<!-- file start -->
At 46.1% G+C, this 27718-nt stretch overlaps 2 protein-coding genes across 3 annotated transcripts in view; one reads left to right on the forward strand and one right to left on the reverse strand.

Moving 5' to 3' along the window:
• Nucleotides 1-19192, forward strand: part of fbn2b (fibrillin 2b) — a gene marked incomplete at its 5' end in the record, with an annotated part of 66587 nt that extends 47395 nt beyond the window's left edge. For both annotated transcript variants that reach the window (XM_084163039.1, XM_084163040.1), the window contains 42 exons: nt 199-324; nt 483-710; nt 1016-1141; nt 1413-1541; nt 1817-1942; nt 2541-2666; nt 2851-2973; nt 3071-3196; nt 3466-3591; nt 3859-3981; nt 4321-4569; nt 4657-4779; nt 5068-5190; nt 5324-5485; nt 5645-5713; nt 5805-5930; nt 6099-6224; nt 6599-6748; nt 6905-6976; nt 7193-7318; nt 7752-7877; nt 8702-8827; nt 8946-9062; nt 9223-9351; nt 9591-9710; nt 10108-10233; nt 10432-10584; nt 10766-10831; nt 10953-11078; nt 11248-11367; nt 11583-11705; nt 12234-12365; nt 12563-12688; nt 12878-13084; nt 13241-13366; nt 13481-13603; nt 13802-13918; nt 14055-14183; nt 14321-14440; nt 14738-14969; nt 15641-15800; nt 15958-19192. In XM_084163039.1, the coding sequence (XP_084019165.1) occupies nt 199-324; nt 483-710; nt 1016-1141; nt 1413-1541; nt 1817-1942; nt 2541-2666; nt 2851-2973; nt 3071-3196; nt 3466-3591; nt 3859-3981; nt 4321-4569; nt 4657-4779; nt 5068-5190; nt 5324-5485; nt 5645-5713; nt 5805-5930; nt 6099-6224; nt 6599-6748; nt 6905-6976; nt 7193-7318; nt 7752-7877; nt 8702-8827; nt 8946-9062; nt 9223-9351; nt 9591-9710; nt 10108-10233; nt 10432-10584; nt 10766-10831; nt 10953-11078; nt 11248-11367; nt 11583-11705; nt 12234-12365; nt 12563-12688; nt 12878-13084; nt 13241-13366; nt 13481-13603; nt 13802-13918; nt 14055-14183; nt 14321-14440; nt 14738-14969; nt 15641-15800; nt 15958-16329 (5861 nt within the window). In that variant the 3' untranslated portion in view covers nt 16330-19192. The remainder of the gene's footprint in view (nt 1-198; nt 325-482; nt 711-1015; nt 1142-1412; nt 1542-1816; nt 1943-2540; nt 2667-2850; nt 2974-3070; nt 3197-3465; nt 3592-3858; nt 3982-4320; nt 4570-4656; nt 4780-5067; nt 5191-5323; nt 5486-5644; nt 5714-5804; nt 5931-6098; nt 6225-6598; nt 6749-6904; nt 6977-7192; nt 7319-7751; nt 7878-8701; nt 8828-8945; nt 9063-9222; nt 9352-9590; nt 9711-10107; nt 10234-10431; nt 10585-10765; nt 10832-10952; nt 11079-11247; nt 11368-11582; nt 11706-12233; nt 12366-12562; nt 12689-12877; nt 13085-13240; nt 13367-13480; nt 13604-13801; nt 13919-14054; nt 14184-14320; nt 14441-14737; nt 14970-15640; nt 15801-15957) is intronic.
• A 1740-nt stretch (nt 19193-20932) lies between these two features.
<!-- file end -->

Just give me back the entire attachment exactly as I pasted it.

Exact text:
At 46.1% G+C, this 27718-nt stretch overlaps 2 protein-coding genes across 3 annotated transcripts in view; one reads left to right on the forward strand and one right to left on the reverse strand.

Moving 5' to 3' along the window:
• Nucleotides 1-19192, forward strand: part of fbn2b (fibrillin 2b) — a gene marked incomplete at its 5' end in the record, with an annotated part of 66587 nt that extends 47395 nt beyond the window's left edge. For both annotated transcript variants that reach the window (XM_084163039.1, XM_084163040.1), the window contains 42 exons: nt 199-324; nt 483-710; nt 1016-1141; nt 1413-1541; nt 1817-1942; nt 2541-2666; nt 2851-2973; nt 3071-3196; nt 3466-3591; nt 3859-3981; nt 4321-4569; nt 4657-4779; nt 5068-5190; nt 5324-5485; nt 5645-5713; nt 5805-5930; nt 6099-6224; nt 6599-6748; nt 6905-6976; nt 7193-7318; nt 7752-7877; nt 8702-8827; nt 8946-9062; nt 9223-9351; nt 9591-9710; nt 10108-10233; nt 10432-10584; nt 10766-10831; nt 10953-11078; nt 11248-11367; nt 11583-11705; nt 12234-12365; nt 12563-12688; nt 12878-13084; nt 13241-13366; nt 13481-13603; nt 13802-13918; nt 14055-14183; nt 14321-14440; nt 14738-14969; nt 15641-15800; nt 15958-19192. In XM_084163039.1, the coding sequence (XP_084019165.1) occupies nt 199-324; nt 483-710; nt 1016-1141; nt 1413-1541; nt 1817-1942; nt 2541-2666; nt 2851-2973; nt 3071-3196; nt 3466-3591; nt 3859-3981; nt 4321-4569; nt 4657-4779; nt 5068-5190; nt 5324-5485; nt 5645-5713; nt 5805-5930; nt 6099-6224; nt 6599-6748; nt 6905-6976; nt 7193-7318; nt 7752-7877; nt 8702-8827; nt 8946-9062; nt 9223-9351; nt 9591-9710; nt 10108-10233; nt 10432-10584; nt 10766-10831; nt 10953-11078; nt 11248-11367; nt 11583-11705; nt 12234-12365; nt 12563-12688; nt 12878-13084; nt 13241-13366; nt 13481-13603; nt 13802-13918; nt 14055-14183; nt 14321-14440; nt 14738-14969; nt 15641-15800; nt 15958-16329 (5861 nt within the window). In that variant the 3' untranslated portion in view covers nt 16330-19192. The remainder of the gene's footprint in view (nt 1-198; nt 325-482; nt 711-1015; nt 1142-1412; nt 1542-1816; nt 1943-2540; nt 2667-2850; nt 2974-3070; nt 3197-3465; nt 3592-3858; nt 3982-4320; nt 4570-4656; nt 4780-5067; nt 5191-5323; nt 5486-5644; nt 5714-5804; nt 5931-6098; nt 6225-6598; nt 6749-6904; nt 6977-7192; nt 7319-7751; nt 7878-8701; nt 8828-8945; nt 9063-9222; nt 9352-9590; nt 9711-10107; nt 10234-10431; nt 10585-10765; nt 10832-10952; nt 11079-11247; nt 11368-11582; nt 11706-12233; nt 12366-12562; nt 12689-12877; nt 13085-13240; nt 13367-13480; nt 13604-13801; nt 13919-14054; nt 14184-14320; nt 14441-14737; nt 14970-15640; nt 15801-15957) is intronic.
• A 1740-nt stretch (nt 19193-20932) lies between these two features.